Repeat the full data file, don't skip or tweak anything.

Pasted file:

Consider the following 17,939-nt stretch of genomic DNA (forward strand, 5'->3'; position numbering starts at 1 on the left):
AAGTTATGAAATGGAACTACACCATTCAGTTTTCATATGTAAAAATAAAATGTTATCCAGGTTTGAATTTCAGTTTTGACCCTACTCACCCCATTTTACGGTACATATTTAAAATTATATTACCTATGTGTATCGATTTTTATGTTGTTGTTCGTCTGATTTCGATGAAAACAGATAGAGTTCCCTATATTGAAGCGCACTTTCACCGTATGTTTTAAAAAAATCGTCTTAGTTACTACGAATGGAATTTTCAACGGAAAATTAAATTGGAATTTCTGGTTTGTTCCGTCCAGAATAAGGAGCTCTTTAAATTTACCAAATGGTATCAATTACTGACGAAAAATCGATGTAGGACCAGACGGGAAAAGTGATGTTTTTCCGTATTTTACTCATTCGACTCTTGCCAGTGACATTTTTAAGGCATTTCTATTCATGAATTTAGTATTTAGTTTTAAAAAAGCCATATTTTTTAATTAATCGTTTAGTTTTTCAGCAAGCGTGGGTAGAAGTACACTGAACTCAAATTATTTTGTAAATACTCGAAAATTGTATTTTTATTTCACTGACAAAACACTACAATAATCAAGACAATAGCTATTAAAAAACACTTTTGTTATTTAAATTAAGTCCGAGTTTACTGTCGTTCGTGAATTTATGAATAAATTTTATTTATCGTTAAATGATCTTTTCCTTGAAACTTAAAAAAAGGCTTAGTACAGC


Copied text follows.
Consider the following 17,939-nt stretch of genomic DNA (forward strand, 5'->3'; position numbering starts at 1 on the left):
AAGTTATGAAATGGAACTACACCATTCAGTTTTCATATGTAAAAATAAAATGTTATCCAGGTTTGAATTTCAGTTTTGACCCTACTCACCCCATTTTACGGTACATATTTAAAATTATATTACCTATGTGTATCGATTTTTATGTTGTTGTTCGTCTGATTTCGATGAAAACAGATAGAGTTCCCTATATTGAAGCGCACTTTCACCGTATGTTTTAAAAAAATCGTCTTAGTTACTACGAATGGAATTTTCAACGGAAAATTAAATTGGAATTTCTGGTTTGTTCCGTCCAGAATAAGGAGCTCTTTAAATTTACCAAATGGTATCAATTACTGACGAAAAATCGATGTAGGACCAGACGGGAAAAGTGATGTTTTTCCGTATTTTACTCATTCGACTCTTGCCAGTGACATTTTTAAGGCATTTCTATTCATGAATTTAGTATTTAGTTTTAAAAAAGCCATATTTTTTAATTAATCGTTTAGTTTTTCAGCAAGCGTGGGTAGAAGTACACTGAACTCAAATTATTTTGTAAATACTCGAAAATTGTATTTTTATTTCACTGACAAAACACTACAATAATCAAGACAATAGCTATTAAAAAACACTTTTGTTATTTAAATTAAGTCCGAGTTTACTGTCGTTCGTGAATTTATGAATAAATTTTATTTATCGTTAAATGATCTTTTCCTTGAAACTTAAAAAAAGGCTTAGTACAGC